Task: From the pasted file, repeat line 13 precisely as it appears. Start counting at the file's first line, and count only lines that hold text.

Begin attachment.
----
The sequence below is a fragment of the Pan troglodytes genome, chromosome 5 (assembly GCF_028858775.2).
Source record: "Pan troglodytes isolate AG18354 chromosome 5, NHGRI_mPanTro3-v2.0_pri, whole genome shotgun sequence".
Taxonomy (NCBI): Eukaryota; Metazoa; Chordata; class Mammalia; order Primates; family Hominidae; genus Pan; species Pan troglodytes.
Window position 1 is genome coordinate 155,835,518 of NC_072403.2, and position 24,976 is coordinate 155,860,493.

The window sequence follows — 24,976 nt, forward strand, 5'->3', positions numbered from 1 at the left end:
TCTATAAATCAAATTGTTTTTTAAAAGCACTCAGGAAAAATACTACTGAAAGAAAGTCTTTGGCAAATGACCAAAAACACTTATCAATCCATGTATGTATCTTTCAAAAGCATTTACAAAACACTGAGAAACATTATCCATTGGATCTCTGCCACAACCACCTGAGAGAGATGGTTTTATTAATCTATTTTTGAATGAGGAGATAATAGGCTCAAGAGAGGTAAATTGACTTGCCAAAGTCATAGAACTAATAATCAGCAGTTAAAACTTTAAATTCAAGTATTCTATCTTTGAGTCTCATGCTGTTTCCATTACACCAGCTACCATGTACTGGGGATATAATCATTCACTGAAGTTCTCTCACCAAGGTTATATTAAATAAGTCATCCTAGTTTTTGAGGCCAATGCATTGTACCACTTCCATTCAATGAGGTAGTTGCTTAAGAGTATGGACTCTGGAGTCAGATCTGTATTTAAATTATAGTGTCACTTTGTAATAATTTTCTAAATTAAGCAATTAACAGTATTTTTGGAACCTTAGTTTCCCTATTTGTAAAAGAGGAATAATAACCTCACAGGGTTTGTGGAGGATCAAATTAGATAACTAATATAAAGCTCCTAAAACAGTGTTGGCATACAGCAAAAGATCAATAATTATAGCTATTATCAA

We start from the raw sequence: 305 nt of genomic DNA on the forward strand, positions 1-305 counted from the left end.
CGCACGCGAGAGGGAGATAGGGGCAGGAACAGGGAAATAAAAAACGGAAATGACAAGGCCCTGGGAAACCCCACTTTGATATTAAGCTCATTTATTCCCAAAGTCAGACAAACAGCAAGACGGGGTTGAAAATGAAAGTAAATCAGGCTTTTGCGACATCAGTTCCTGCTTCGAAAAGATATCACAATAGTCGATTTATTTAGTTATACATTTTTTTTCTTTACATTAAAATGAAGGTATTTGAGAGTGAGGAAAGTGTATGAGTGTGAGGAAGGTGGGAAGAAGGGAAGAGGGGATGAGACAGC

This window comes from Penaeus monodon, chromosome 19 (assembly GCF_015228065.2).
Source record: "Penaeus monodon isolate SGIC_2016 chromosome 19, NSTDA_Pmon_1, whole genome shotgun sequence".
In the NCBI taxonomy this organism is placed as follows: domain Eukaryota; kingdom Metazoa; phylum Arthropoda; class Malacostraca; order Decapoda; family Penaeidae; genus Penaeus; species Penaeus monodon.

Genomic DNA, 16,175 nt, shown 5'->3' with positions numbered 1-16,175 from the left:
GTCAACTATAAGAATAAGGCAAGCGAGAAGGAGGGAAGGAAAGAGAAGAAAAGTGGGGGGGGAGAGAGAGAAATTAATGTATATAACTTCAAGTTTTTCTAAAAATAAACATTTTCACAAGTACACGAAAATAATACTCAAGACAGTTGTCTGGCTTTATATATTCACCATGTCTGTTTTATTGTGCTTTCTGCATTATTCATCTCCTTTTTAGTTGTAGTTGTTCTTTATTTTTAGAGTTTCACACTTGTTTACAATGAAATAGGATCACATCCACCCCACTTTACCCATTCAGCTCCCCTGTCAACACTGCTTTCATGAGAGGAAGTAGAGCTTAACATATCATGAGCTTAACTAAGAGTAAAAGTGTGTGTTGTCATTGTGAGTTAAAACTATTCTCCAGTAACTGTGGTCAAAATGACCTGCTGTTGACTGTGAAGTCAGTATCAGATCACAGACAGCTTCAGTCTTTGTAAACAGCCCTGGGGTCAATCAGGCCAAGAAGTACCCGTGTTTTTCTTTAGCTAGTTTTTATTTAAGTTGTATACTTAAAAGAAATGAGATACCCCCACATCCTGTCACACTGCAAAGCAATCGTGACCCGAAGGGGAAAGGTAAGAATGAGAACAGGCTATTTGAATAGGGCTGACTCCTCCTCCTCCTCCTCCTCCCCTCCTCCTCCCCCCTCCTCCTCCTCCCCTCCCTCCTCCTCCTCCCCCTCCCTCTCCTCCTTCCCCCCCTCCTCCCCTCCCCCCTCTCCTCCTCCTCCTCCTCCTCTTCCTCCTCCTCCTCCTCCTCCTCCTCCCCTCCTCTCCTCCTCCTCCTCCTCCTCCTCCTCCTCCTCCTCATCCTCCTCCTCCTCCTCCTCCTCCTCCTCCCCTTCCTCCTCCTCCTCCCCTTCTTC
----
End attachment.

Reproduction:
GTCAACTATAAGAATAAGGCAAGCGAGAAGGAGGGAAGGAAAGAGAAGAAAAGTGGGGGGGGAGAGAGAGAAATTAATGTATATAACTTCAAGTTTTTCTAAAAATAAACATTTTCACAAGTACACGAAAATAATACTCAAGACAGTTGTCTGGCTTTATATATTCACCATGTCTGTTTTATTGTGCTTTCTGCATTATTCATCTCCTTTTTAGTTGTAGTTGTTCTTTATTTTTAGAGTTTCACACTTGTTTACAATGAAATAGGATCACATCCACCCCACTTTACCCATTCAGCTCCCCTGTCAACACTGCTTTCATGAGAGGAAGTAGAGCTTAACATATCATGAGCTTAACTAAGAGTAAAAGTGTGTGTTGTCATTGTGAGTTAAAACTATTCTCCAGTAACTGTGGTCAAAATGACCTGCTGTTGACTGTGAAGTCAGTATCAGATCACAGACAGCTTCAGTCTTTGTAAACAGCCCTGGGGTCAATCAGGCCAAGAAGTACCCGTGTTTTTCTTTAGCTAGTTTTTATTTAAGTTGTATACTTAAAAGAAATGAGATACCCCCACATCCTGTCACACTGCAAAGCAATCGTGACCCGAAGGGGAAAGGTAAGAATGAGAACAGGCTATTTGAATAGGGCTGACTCCTCCTCCTCCTCCTCCTCCCCTCCTCCTCCCCCCTCCTCCTCCTCCCCTCCCTCCTCCTCCTCCCCCTCCCTCTCCTCCTTCCCCCCCTCCTCCCCTCCCCCCTCTCCTCCTCCTCCTCCTCCTCTTCCTCCTCCTCCTCCTCCTCCTCCTCCCCTCCTCTCCTCCTCCTCCTCCTCCTCCTCCTCCTCCTCCTCATCCTCCTCCTCCTCCTCCTCCTCCTCCTCCCCTTCCTCCTCCTCCTCCCCTTCTTC